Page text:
Black Professionals in Private Equity & Finance – Dealmaker Spotlight: Tamika Tyson

March 1, 2022

The following series features interviews with Black dealmakers and trailblazers in the private equity and finance community. To help us spotlight professionals making a difference in their career pathways, please email Greg Kilpatrick at [email protected] and Gerald Thomas at [email protected].

Tamika Tyson

Q: What attracted you to PE?

Tamika Tyson: Whereas the COVID-19 crisis affected small businesses across the board, women- and minority-owned small businesses faced structural challenges that underscore the underlying economic fragility of underrepresented groups. Although neither the COVID-19 pandemic nor the killing of George Floyd caused the inequities in the United States, they highlighted the racial and gender disparities in business ownership. I started to ask myself what I could do to help solve these problems so that weeks, months or years from now, we won’t still be at the same place.

This served as a catalyst for me to start my fund, TGC Impact Growth Fund. I believe that if we’re going to see our country change and start to shift the narrative around these issues, we’ll need to do it by shifting the landscape of the people making capital decisions. I saw an opportunity to help bring a capitalist solution to a social issue.

Q: Why do you actively support providing capital to Black entrepreneurs?

TT: I recently read a study where the data suggested that if the number of Black businesses matched the population size and if the average revenue growth from those same businesses matched the revenue of non-Black businesses, there would be an increase in revenue of more than $5 trillion dollars. If you look at the same businesses from a jobs perspective, it would create 19 million jobs.

Another study showed that Black businesses are more likely to hire residents in the communities where they live and work. Additionally, Black business owners had 12 times the median net worth of the Black non-business owner. Therefore, an investment in a Black entrepreneur is an investment in Black communities and narrowing the wealth gap.

Q: What do you think are the biggest challenges facing Black entrepreneurs?

TT: Capital, that’s no secret, and access to networks — networks that help to facilitate large dollar, multiyear contracts. You’re starting to see the private and public sectors, through supplier diversity programs and federal contracting, try to do their part to create more opportunities.

Q: Who is an example of someone who inspired you in PE and why?

TT: There was no single individual. What inspired me was a desire to be part of the solution concerning many of the social issues we see today, part of which I think is the economic fragility of underrepresented groups.

Q: Why do you believe Black professionals will be able to influence the PE industry?

TT: If we had an environment where the capital decision-makers, the dollars invested and the support behind them reflected our society, we would have a more equitable society and better returns.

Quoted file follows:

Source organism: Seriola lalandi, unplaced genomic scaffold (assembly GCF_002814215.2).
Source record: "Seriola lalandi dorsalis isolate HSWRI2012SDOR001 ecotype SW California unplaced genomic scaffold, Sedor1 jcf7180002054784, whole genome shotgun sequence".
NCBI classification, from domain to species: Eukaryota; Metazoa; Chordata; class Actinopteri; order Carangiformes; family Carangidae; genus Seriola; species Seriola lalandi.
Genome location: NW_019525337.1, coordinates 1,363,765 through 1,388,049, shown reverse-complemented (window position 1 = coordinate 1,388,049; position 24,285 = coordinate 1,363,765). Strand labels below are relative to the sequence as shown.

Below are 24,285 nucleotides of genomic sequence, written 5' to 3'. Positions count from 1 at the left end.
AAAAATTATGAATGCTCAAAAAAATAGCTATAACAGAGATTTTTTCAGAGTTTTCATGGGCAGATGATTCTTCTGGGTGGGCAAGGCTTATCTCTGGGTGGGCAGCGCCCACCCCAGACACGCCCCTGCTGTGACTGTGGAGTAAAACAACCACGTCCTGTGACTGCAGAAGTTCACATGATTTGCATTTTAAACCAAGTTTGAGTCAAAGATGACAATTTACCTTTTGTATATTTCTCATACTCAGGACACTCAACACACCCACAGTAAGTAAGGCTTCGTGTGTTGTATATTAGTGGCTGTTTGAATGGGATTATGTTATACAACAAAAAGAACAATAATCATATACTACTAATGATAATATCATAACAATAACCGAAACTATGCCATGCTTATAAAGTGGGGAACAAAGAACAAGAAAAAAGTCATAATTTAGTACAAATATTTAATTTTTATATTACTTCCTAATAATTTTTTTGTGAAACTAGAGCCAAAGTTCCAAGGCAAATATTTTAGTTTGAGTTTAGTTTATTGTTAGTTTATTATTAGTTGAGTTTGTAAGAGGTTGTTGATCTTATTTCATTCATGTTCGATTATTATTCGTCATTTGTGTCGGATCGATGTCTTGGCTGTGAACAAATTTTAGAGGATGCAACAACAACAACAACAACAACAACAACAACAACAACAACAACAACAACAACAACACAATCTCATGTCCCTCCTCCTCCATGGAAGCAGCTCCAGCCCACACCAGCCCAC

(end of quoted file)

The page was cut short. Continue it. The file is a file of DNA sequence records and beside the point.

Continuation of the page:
Q: What are your goals for TGC?

TT: My near-term goal is to close on fund one and start putting those proceeds to work to help companies realize their full potential; to use some of the tools I’ve been able to gain from my corporate and investment experience; and to help companies and guide them through the process of growth and all the challenges associated with it.

Ultimately, it’s about looking at and working toward a future I want to see and investing in it.

Q: What is something few people know about you?

TT: I am an avid reader and obsessed with puzzles. I once completed a 1,000-piece puzzle in one day. With puzzles, I look at each piece and try to figure out how it fits the bigger picture. This is fundamentally what I have done in my vocation, which is all about putting the pieces together in a way that reflects the results we want to see.

About Tamika Tyson

Tamika Tyson is the co-founder of TGC Impact Growth Fund, a fund that invests growth capital in diverse and women-led or -managed companies in the Southern region. Prior to cofounding TGC, Tyson was the global head of credit at Noble Energy. During her tenure, the company sustained zero credit losses and improved risk-adjusted returns despite the increase in the portfolio’s risk profile.

Tyson has over 20 years of risk management experience and started her career underwriting small business loans. She has worked with entities ranging from small businesses to multinational enterprises in a cross-section of industries. She is known for her pragmatic approach and authentic management style while driving highly strategic business initiatives and leading risk strategies to support business transactions and growth.

She has an MBA and bachelor’s in business administration with an emphasis in finance and economics from Sam Houston State University. Tyson is a past board member of the International Energy Credit Association, served on the advisory board for the Kayo Energy Summit, is a non-resident scholar for the Insurance Information Institute, is a lifetime member of the National Black MBA Association and is a member of Alpha Kappa Alpha Sorority Incorporated. Tyson has one son, Christopher, and spends her free time exploring the world.